Ask the Author: Michael Mammay
What would you like readers to know about you?
I’m a veteran who served a full career in the army before becoming a writer, which is extremely useful, mostly because it’s hard to find health care as a writer. The VA has me covered. I also incorporate a lot from my service into my books. I grew up in New Hampshire but left for the army and never really went back, and now I’ve settled down in Georgia, which is where my wife was raised. I figured that since I drug her around with the army for a couple decades, it was only fair that I got her back home. These days I’m a full-time writer.
What is your book about for those who haven’t read it?
Planetside is about an almost-retired Colonel who gets called upon to do one last mission: find the missing son of a high-ranking politician who has gone AWOL in a war zone on a distant planet. It seems straight forward enough. Until he gets there and finds a coverup. Witnesses go missing, the command stonewalls him, and people who should be helping him…aren’t. He travels to the planet’s surface—planetside—to find answers, but people (and aliens) there aren’t glad to see him. The truth is down there, but before he can find it, he has to survive.
What has been your inspiration for writing it?
I had the idea for the setting of Planetside while I was serving in Afghanistan. At the time, I didn’t do anything with it. I just jotted it down. I had a kernel of a story in my head, but I was working on something else, and I didn’t really have a plan for it. It was just one of those ideas in a notebook that most writers have. I was between projects, taking a break from writing, and I was reading Gone Girl by Gillian Flynn. I was about one chapter in, and if you’ve read it, it has this amazing first-person voice, and that was it. I immediately knew that’s how I had to write this story—in first person. I’d been writing in third person until then, but I knew. I wrote a chapter and sent it off to a few trusted readers and they loved it. Nine weeks later I had the first draft done.
What was your favorite scene or part of your book to write?
This is a tough question, because the book changed a lot from the first draft to the final version. I rewrote the entire third act, which added in most of the twists which I can’t tell you about because of spoilers. But I would say that was my favorite part. I had a complete book that was pretty good, but the ending was lacking a little something. And I blew the whole thing up and wrote basically six or eight completely new chapters, and it made it so much better. And really, that’s always my favorite part about writing. Figuring it out. Getting the story on the page and then revising it. Breaking it apart to figure out what’s working and what isn’t and putting the puzzle together into its best form.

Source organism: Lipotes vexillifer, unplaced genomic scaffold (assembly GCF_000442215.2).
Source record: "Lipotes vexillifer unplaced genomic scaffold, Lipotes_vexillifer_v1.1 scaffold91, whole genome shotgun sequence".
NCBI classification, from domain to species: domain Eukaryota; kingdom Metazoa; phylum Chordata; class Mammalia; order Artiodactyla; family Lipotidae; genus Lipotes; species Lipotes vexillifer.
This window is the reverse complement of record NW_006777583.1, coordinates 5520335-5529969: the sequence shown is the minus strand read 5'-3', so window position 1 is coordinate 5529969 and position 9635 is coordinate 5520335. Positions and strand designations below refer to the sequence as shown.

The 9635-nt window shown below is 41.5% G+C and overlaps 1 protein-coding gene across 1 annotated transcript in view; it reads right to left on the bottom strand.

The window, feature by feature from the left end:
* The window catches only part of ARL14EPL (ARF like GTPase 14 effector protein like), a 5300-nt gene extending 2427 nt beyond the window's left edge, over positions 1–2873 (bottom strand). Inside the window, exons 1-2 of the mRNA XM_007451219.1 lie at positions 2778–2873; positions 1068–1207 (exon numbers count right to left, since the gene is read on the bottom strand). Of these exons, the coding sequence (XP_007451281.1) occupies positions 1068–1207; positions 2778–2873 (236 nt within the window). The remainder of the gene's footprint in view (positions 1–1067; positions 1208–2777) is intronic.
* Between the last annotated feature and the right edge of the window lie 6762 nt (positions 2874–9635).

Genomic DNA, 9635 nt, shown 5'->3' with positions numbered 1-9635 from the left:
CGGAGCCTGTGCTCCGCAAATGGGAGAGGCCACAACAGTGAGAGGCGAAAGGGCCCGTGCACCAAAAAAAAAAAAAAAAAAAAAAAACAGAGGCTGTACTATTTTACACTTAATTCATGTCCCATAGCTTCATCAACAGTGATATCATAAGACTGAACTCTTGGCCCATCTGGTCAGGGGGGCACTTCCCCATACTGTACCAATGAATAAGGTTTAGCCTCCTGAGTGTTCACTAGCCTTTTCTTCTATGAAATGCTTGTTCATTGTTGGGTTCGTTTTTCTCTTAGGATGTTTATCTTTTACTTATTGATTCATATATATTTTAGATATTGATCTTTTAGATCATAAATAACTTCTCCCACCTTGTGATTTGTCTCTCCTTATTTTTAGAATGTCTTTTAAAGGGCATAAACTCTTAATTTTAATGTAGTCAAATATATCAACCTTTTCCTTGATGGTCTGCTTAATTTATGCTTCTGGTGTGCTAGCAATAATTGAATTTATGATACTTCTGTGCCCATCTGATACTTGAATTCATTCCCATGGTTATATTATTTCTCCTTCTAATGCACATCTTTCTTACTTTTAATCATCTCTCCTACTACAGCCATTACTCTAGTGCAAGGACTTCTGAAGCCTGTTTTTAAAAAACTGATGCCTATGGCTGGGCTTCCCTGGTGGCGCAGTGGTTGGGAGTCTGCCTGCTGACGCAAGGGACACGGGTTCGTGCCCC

What books or authors inspired you to become a writer?
Elizabeth Moon. Specifically, The Deed of Paksennarion series (starting with The Sheep Farmer’s Daughter). It was the first time that I saw realistic military fiction merged with fantasy. I didn’t know it at the time, but Moon, like me, is a veteran, and it comes through in her work. And while I’d thought about writing before that, tt was the first time I really knew what it was that I wanted to write. There have been other influences. I mentioned Gillian Flynn, and there have been other non-sci-fi writers, such as Nelson DeMille from whom I draw inspiration. In genre, I think I owe a debt to Joe Halderman and Robert Heinlen, though I don’t think you’d see much of them specifically in my work. It’s more how they thought about the future of warfare.
What advice would you give to aspiring authors who want to write a book?
Can I give two pieces of advice? I’m going to give two pieces of advice. First, you’ve got to work at it, and if you want to be good at it, work means more than just writing. It means studying and learning the craft. You can do that a lot of ways, but a big way is by reading other modern authors and really looking at what they’re doing. The other way is via online resources or craft books that give you the building blocks you need to express your story in a way that people will enjoy. The second piece of advice is to find your crew. Writing is a very solitary pursuit, but very few people can do it alone. You need feedback from other writers to help you figure out if what you meant is what made it onto the page. And I’m not talking about having your family and friends read it. Because they’re going to tell you it’s great. Other writers are going to be more honest with you, which…that can be painful…but it’s also how you learn and get better. The feedback I got on my early work helped me develop as a writer, and even now, while writing my fourth novel that will be published, I still get feedback from a lot of writers before I even send the manuscript to my editor.
My preferred bookseller is E Shaver, my local independent book store. They are currently doing free shipping. You can also find it at the following locations: